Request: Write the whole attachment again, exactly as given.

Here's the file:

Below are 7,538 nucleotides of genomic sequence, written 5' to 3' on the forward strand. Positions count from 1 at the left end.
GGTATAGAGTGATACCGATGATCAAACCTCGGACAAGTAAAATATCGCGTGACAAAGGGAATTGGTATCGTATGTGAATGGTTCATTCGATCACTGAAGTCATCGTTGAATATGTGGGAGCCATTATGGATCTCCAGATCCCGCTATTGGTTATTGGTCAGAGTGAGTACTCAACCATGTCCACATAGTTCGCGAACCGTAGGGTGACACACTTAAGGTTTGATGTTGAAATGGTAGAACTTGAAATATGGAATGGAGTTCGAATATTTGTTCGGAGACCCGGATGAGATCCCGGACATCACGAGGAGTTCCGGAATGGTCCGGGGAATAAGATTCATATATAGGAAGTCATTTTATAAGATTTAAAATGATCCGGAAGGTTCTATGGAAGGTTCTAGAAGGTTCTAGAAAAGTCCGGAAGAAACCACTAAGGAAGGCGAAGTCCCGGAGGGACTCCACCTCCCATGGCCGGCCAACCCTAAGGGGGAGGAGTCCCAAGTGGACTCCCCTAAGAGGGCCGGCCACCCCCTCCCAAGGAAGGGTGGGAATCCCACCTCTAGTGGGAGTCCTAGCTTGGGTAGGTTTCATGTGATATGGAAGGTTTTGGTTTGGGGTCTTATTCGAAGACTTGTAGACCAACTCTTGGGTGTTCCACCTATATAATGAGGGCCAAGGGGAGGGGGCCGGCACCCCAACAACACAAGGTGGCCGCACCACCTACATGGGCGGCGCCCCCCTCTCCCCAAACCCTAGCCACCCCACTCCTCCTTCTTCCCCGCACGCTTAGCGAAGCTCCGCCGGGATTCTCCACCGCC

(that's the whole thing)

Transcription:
Below are 7,538 nucleotides of genomic sequence, written 5' to 3' on the forward strand. Positions count from 1 at the left end.
GGTATAGAGTGATACCGATGATCAAACCTCGGACAAGTAAAATATCGCGTGACAAAGGGAATTGGTATCGTATGTGAATGGTTCATTCGATCACTGAAGTCATCGTTGAATATGTGGGAGCCATTATGGATCTCCAGATCCCGCTATTGGTTATTGGTCAGAGTGAGTACTCAACCATGTCCACATAGTTCGCGAACCGTAGGGTGACACACTTAAGGTTTGATGTTGAAATGGTAGAACTTGAAATATGGAATGGAGTTCGAATATTTGTTCGGAGACCCGGATGAGATCCCGGACATCACGAGGAGTTCCGGAATGGTCCGGGGAATAAGATTCATATATAGGAAGTCATTTTATAAGATTTAAAATGATCCGGAAGGTTCTATGGAAGGTTCTAGAAGGTTCTAGAAAAGTCCGGAAGAAACCACTAAGGAAGGCGAAGTCCCGGAGGGACTCCACCTCCCATGGCCGGCCAACCCTAAGGGGGAGGAGTCCCAAGTGGACTCCCCTAAGAGGGCCGGCCACCCCCTCCCAAGGAAGGGTGGGAATCCCACCTCTAGTGGGAGTCCTAGCTTGGGTAGGTTTCATGTGATATGGAAGGTTTTGGTTTGGGGTCTTATTCGAAGACTTGTAGACCAACTCTTGGGTGTTCCACCTATATAATGAGGGCCAAGGGGAGGGGGCCGGCACCCCAACAACACAAGGTGGCCGCACCACCTACATGGGCGGCGCCCCCCTCTCCCCAAACCCTAGCCACCCCACTCCTCCTTCTTCCCCGCACGCTTAGCGAAGCTCCGCCGGGATTCTCCACCGCC